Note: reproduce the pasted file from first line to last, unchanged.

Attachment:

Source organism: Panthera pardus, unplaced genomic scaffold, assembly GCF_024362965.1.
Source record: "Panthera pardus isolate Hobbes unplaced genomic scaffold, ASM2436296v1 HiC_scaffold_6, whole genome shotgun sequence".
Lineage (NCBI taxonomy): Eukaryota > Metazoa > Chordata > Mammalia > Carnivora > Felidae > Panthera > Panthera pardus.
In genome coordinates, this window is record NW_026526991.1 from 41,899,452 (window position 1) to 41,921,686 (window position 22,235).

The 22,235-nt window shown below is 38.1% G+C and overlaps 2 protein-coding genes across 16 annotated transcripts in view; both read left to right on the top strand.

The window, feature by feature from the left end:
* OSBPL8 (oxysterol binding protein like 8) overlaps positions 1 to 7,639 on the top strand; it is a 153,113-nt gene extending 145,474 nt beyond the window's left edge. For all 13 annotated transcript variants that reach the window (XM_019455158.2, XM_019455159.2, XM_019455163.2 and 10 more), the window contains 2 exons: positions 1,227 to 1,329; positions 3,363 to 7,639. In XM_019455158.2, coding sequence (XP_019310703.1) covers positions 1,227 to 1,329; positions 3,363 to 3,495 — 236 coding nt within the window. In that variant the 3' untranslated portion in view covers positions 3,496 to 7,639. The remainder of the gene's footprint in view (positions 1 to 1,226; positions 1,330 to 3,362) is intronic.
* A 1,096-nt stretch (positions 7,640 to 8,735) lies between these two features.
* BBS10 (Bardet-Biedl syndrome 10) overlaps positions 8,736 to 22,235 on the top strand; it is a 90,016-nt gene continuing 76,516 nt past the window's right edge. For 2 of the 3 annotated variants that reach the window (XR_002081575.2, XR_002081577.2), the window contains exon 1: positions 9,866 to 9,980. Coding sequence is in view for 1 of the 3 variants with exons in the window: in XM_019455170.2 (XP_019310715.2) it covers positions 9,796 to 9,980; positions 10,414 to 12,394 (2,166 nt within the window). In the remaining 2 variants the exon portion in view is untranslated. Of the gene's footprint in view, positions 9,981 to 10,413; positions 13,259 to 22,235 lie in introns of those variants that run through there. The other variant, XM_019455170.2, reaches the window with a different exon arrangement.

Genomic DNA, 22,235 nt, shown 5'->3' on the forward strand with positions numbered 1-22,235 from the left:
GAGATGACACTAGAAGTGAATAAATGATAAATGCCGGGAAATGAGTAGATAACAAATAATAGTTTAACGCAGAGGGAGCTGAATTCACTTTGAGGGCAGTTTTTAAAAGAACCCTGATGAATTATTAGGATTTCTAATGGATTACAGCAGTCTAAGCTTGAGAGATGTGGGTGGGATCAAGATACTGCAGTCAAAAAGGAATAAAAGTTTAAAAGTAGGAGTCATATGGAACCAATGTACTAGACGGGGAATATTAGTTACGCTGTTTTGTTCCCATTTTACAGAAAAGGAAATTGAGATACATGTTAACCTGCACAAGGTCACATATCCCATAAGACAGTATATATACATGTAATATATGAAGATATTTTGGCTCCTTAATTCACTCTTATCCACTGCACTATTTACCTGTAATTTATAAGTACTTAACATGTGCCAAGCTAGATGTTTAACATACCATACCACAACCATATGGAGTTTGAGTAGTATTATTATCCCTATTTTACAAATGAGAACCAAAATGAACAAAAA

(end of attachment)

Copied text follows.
Source organism: Panthera pardus, unplaced genomic scaffold, assembly GCF_024362965.1.
Source record: "Panthera pardus isolate Hobbes unplaced genomic scaffold, ASM2436296v1 HiC_scaffold_6, whole genome shotgun sequence".
Lineage (NCBI taxonomy): Eukaryota > Metazoa > Chordata > Mammalia > Carnivora > Felidae > Panthera > Panthera pardus.
In genome coordinates, this window is record NW_026526991.1 from 41,899,452 (window position 1) to 41,921,686 (window position 22,235).

The 22,235-nt window shown below is 38.1% G+C and overlaps 2 protein-coding genes across 16 annotated transcripts in view; both read left to right on the top strand.

The window, feature by feature from the left end:
* OSBPL8 (oxysterol binding protein like 8) overlaps positions 1 to 7,639 on the top strand; it is a 153,113-nt gene extending 145,474 nt beyond the window's left edge. For all 13 annotated transcript variants that reach the window (XM_019455158.2, XM_019455159.2, XM_019455163.2 and 10 more), the window contains 2 exons: positions 1,227 to 1,329; positions 3,363 to 7,639. In XM_019455158.2, coding sequence (XP_019310703.1) covers positions 1,227 to 1,329; positions 3,363 to 3,495 — 236 coding nt within the window. In that variant the 3' untranslated portion in view covers positions 3,496 to 7,639. The remainder of the gene's footprint in view (positions 1 to 1,226; positions 1,330 to 3,362) is intronic.
* A 1,096-nt stretch (positions 7,640 to 8,735) lies between these two features.
* BBS10 (Bardet-Biedl syndrome 10) overlaps positions 8,736 to 22,235 on the top strand; it is a 90,016-nt gene continuing 76,516 nt past the window's right edge. For 2 of the 3 annotated variants that reach the window (XR_002081575.2, XR_002081577.2), the window contains exon 1: positions 9,866 to 9,980. Coding sequence is in view for 1 of the 3 variants with exons in the window: in XM_019455170.2 (XP_019310715.2) it covers positions 9,796 to 9,980; positions 10,414 to 12,394 (2,166 nt within the window). In the remaining 2 variants the exon portion in view is untranslated. Of the gene's footprint in view, positions 9,981 to 10,413; positions 13,259 to 22,235 lie in introns of those variants that run through there. The other variant, XM_019455170.2, reaches the window with a different exon arrangement.

Genomic DNA, 22,235 nt, shown 5'->3' on the forward strand with positions numbered 1-22,235 from the left:
GAGATGACACTAGAAGTGAATAAATGATAAATGCCGGGAAATGAGTAGATAACAAATAATAGTTTAACGCAGAGGGAGCTGAATTCACTTTGAGGGCAGTTTTTAAAAGAACCCTGATGAATTATTAGGATTTCTAATGGATTACAGCAGTCTAAGCTTGAGAGATGTGGGTGGGATCAAGATACTGCAGTCAAAAAGGAATAAAAGTTTAAAAGTAGGAGTCATATGGAACCAATGTACTAGACGGGGAATATTAGTTACGCTGTTTTGTTCCCATTTTACAGAAAAGGAAATTGAGATACATGTTAACCTGCACAAGGTCACATATCCCATAAGACAGTATATATACATGTAATATATGAAGATATTTTGGCTCCTTAATTCACTCTTATCCACTGCACTATTTACCTGTAATTTATAAGTACTTAACATGTGCCAAGCTAGATGTTTAACATACCATACCACAACCATATGGAGTTTGAGTAGTATTATTATCCCTATTTTACAAATGAGAACCAAAATGAACAAAAA